The Taliban sent vehicles for fighters set to be released by the Afghan government in a prisoner swap expected to be announced on Tuesday, and were ready to honour their side of the deal by handing over 1,000 government troops, militant leaders said.
The expected release is part of a deal signed by the United States and the Taliban last month that would allow US forces and NATO troops to withdraw from Afghanistan to end more than 18 years of war.
The Taliban have demanded the release of the prisoners as a confidence-building measure to pave the way for the opening of direct talks between the government and the insurgents after talks with the both sides and the United States individually.
A senior Taliban leader in Doha, the group's political headquarters, said vehicles had been sent to an area near Bagram Prison to fetch the freed fighters.
However, a government source said any release was likely not to be in the coming days, but could be weeks away.
The issue has become one of the biggest sticking points in any progress towards peace, complicated further by differing wording of documents between the United States and the Taliban and the United States and the Afghan government.
"The Taliban needs this to show to their rank and file. For the foot soldiers on the ground, a reduction in violence agreement, a troop withdrawal agreement signed in Doha means nothing, fighters returning is something they can feel," said an Asian diplomat in Kabul.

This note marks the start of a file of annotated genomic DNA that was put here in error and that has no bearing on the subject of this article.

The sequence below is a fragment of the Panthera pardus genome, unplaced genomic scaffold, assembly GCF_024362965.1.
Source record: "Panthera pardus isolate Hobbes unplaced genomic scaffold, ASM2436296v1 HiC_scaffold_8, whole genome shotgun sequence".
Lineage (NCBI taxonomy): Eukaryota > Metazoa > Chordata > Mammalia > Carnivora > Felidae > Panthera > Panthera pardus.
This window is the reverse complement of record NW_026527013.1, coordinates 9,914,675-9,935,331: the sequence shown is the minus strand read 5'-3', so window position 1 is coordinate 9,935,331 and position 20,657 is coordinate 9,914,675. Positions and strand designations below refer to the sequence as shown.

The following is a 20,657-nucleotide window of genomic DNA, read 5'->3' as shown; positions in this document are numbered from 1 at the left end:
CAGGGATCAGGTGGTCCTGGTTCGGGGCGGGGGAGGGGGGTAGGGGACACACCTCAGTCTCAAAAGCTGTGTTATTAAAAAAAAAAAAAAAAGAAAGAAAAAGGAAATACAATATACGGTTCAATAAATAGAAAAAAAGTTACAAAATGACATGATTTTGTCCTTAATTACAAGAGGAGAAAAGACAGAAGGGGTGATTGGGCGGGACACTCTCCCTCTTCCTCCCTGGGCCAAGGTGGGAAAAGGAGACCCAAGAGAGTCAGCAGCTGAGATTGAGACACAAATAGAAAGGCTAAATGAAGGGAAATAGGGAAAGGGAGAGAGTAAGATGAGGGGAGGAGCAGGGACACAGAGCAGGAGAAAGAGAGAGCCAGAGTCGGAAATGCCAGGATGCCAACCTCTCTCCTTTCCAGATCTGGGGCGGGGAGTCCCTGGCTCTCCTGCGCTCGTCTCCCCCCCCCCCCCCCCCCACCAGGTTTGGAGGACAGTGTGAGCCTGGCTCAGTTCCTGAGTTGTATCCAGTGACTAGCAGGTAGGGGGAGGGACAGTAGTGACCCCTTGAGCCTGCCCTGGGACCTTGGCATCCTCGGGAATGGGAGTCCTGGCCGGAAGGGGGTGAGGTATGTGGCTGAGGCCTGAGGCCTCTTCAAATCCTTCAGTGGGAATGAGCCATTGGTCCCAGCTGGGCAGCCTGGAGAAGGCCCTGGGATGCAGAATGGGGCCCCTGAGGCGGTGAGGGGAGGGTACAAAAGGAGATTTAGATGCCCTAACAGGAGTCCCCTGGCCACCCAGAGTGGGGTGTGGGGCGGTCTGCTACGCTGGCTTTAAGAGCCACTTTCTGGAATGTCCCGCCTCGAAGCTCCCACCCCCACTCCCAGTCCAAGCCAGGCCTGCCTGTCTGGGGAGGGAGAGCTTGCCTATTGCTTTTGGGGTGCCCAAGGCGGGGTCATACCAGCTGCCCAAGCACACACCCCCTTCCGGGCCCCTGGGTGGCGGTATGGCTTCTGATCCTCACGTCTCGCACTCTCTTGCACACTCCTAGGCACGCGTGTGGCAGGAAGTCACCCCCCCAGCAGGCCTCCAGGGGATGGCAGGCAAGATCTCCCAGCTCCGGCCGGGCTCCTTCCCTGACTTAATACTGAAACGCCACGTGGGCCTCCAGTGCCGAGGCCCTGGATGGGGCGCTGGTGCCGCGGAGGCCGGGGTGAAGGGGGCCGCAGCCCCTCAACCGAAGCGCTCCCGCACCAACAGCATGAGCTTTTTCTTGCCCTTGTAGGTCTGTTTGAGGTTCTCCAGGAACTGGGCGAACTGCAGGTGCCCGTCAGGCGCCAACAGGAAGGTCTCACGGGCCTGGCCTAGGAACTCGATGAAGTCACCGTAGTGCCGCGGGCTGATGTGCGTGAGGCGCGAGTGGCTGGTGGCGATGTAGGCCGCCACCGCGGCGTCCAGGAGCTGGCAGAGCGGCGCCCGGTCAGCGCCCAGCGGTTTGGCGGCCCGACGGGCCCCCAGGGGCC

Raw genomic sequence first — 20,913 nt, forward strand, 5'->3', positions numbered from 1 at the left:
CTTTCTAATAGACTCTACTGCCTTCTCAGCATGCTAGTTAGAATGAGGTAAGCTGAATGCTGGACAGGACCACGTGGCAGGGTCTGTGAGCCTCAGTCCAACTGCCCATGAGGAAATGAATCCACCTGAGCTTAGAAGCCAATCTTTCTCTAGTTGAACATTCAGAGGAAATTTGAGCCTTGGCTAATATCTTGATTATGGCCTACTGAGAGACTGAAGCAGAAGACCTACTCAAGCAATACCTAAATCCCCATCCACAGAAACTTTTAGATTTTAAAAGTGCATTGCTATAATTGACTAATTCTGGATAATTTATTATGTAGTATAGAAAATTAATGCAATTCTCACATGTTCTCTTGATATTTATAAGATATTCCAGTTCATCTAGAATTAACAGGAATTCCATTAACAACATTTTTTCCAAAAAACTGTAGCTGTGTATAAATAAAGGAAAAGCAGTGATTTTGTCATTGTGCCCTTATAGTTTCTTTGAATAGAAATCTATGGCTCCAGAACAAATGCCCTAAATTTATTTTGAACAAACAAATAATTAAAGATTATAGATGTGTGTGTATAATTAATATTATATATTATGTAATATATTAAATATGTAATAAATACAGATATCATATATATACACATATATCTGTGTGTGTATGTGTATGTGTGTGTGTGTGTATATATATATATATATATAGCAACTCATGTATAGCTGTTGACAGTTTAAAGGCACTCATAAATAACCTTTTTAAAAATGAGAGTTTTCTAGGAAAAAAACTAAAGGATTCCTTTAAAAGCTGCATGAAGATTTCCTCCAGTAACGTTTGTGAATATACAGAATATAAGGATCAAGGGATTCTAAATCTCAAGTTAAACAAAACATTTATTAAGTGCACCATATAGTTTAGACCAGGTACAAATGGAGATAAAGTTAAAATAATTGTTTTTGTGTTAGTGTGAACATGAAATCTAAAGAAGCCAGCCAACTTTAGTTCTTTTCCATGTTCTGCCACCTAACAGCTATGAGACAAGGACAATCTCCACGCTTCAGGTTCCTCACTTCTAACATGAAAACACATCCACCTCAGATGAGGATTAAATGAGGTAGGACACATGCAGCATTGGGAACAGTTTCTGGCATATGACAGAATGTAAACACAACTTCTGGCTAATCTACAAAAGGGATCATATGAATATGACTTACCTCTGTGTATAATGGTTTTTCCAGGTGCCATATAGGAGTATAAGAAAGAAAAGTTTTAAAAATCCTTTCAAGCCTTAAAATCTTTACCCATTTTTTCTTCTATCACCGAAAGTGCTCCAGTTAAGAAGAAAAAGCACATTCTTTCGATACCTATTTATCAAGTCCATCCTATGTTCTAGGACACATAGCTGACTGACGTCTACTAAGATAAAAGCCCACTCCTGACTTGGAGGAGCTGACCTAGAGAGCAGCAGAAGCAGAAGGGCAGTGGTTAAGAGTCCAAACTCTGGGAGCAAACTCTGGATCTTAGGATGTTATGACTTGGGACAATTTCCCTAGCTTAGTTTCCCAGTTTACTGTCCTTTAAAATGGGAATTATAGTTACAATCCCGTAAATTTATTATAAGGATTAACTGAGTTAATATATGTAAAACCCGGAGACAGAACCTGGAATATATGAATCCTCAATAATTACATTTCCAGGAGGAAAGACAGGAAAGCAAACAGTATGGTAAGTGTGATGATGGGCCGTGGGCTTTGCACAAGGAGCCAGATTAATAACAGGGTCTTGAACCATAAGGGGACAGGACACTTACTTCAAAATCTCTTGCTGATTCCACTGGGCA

The senior Taliban leader said: "After our conversation with Zalmay Khalilzad on Monday, in which he conveyed to us the release of our 5,000 prisoners, we sent vehicles to pick them up."
Khalilzad, US special envoy for Afghanistan, attended the swearing-in ceremony of Ashraf Ghani as president on Monday. Ghani had previously rejected the Taliban demand for its fighters to be released.
It was unclear whether prisoners would be released from other prisons aside from Bagram, a detention facility located next to a US military base.
It was also not known how many prisoners would be released immediately, but three sources told Reuters on Monday that it could vary between 1,000 and 1,800.
A senior government official, who declined to be named, said: "In principle we have agreed to release prisoners in order to show our commitment towards bringing peace in Afghanistan but in what conditions the government is going to release them and how many, will be in the decree later this afternoon."
But he added that the release would not be on Tuesday or Wednesday but could be "within weeks or months".
The US Embassy declined to comment. A spokesman for NATO's mission referred questions to the Afghan government.
Abdul Shukoor Qudoosi, governor of Bagram district, said his office had reports of an unusual arrival of multiple buses in the area, but they could not confirm what the buses were for and whether they were connected to the release.
The Taliban leader in Doha also confirmed the group had finalised arrangements for the release of 1,000 prisoners held by them, adding that they had shifted all prisoners to safe locations in Afghanistan.
"We are planning to release the 1,000 prisoners of the Afghan government to the Red Crescent and they could then shift them to their hometowns or pay them cash for travelling home," he said.
An official Taliban spokesman said he could not comment as he had yet to be informed of the plans.